End-of-year performance reviews are almost here. For leaders, these annual reviews allow time to discuss employees’ achievements, strengths and areas to develop. Whether you find them helpful for your team or you do them because they’re required, you can maximize these conversations by asking your direct reports to review you.

Not only can this give you actionable and valuable feedback, but it can also help build trust with your employees. Claire Lew, CEO of Know Your Team, says leaders should ask for feedback from their teams throughout the year—not just during formal reviews.

Wondering what to ask your direct reports? Read on. We share Lew’s suggestions in this issue of Promotional Consultant Today.

1. What should I start, stop or continue doing? Lew calls this a “catch-all” question because it encourages employees to think along several different avenues. It opens the doors to conversations about things your team members appreciate about your leadership style as well as things that aren’t working well. You might also glean insight into what your direct reports need from you that you aren’t currently providing.

2. What can I improve about my communication? If your team members aren’t receiving clear communication from you, it’s hard for your team to be successful. Asking this question allows you to get information on how well you are communicating quotas, ideas and direction to your team. Remember that communication is at the heart of leadership, notes Lew.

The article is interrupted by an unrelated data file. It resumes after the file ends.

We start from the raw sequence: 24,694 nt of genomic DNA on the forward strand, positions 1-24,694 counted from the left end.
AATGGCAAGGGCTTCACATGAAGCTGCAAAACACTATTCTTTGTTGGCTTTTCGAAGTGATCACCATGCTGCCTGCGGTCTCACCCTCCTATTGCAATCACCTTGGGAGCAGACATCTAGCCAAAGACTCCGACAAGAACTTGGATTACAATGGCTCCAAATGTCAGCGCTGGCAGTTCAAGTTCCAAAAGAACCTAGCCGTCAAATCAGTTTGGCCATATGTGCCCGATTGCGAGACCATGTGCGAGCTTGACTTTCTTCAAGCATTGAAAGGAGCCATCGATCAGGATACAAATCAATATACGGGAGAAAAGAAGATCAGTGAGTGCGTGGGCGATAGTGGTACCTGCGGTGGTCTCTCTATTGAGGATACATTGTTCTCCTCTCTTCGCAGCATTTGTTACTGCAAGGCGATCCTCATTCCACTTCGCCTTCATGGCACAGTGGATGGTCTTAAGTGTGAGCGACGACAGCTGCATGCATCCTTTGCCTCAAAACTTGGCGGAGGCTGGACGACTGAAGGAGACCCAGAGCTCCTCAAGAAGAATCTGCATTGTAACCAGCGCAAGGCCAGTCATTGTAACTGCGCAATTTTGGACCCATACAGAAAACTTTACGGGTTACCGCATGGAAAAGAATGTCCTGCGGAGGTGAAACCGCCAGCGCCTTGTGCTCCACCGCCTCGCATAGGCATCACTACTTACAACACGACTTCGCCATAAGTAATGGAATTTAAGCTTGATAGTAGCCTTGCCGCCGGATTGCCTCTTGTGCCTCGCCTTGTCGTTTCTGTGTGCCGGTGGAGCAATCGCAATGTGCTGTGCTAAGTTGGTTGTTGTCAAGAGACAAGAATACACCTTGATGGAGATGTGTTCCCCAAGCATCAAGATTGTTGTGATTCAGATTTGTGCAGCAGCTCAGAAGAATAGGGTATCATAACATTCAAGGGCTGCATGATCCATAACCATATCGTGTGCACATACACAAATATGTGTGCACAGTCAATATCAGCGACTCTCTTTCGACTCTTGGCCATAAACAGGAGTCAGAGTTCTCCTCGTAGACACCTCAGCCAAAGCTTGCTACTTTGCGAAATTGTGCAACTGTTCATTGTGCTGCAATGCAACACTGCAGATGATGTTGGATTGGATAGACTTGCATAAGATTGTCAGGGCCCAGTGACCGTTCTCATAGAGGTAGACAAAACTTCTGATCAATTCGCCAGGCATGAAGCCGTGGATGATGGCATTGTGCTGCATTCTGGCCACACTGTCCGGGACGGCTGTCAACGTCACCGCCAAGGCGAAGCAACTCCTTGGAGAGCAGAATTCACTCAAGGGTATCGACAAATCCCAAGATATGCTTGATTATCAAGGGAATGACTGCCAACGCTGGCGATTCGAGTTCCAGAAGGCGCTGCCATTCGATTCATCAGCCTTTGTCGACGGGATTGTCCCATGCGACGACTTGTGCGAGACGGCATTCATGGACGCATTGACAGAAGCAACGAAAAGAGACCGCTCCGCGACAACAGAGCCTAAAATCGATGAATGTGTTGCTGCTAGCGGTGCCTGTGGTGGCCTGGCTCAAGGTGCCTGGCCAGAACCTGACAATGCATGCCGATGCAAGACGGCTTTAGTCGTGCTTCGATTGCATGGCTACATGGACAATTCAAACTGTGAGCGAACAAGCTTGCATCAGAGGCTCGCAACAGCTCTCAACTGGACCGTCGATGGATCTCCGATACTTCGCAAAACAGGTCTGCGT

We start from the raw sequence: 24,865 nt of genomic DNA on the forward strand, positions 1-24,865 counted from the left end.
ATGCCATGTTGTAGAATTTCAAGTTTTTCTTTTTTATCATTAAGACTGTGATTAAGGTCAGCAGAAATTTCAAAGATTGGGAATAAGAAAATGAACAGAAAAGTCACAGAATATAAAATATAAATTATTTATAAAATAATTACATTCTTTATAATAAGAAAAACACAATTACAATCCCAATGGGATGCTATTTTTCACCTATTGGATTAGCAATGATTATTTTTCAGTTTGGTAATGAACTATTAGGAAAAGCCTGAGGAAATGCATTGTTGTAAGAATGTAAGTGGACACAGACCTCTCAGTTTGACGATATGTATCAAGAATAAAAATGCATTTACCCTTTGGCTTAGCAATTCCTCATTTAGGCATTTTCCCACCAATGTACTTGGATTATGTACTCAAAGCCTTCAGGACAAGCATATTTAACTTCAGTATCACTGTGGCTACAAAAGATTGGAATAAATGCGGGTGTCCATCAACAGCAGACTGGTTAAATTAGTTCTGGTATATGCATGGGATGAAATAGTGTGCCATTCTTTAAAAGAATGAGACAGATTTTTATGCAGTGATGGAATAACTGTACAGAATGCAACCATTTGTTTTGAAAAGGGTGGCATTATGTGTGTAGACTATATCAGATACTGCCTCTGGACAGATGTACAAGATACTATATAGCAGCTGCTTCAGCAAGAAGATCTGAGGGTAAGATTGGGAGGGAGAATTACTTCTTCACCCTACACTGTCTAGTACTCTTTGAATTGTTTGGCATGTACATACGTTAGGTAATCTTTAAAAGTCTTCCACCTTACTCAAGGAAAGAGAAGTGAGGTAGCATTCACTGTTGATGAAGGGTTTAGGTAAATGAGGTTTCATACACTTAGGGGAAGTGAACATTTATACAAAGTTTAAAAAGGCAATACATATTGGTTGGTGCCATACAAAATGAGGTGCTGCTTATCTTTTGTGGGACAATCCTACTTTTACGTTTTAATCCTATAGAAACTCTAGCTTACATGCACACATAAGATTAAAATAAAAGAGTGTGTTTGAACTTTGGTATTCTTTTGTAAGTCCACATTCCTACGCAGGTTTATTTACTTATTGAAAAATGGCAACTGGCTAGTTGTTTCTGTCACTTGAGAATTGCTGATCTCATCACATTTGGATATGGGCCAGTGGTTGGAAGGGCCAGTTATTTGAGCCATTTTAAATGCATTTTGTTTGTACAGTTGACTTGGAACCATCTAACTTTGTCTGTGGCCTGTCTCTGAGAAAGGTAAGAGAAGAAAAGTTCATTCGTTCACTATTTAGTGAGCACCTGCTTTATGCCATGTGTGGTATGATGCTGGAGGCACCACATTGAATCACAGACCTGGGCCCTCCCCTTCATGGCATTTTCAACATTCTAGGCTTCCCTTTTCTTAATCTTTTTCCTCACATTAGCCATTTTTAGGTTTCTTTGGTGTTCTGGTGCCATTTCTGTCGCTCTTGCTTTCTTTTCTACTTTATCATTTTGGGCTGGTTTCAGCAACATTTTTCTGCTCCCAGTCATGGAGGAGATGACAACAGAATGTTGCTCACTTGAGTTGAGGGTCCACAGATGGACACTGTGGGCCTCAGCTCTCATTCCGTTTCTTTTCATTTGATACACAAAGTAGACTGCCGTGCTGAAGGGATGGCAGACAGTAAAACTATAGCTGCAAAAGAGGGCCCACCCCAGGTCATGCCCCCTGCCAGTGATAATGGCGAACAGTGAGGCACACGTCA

3. What more can I be doing to help you navigate uncertainty? Lew recommends asking this question during performance reviews because leaders should strive to be “sense makers.” Listening to your employees’ responses to this question can help you understand how well you are communicating the way forward for your team.

4. How well have I been following through on the things I’ve promised? Keeping your commitments is one of the best ways to build trust in your team, notes Lew. You should ask this question during performance reviews to get a gauge on how much your employees feel like they can depend on you.

5. What are the things I’ve done that were particularly helpful or unhelpful? According to Lew, this question is a great one to ask because it focuses on the value of the action, rather than on the implied judgment of the person who took the action. The phrasing may help your team members be more forthcoming with constructive feedback.

The best leaders don’t just give feedback but ask for it too. They know there’s always room for improvement and always something to learn. If you manage a team, your direct reports are often the best ones to share their feedback. They work with you every day and experience your strengths and shortcomings first-hand. If you’re planning your year-end performance reviews, try incorporating some of the questions above. What you learn can help you become a better leader.

Compiled by Audrey Sellers

Source: Claire Lew is CEO of Know Your Team.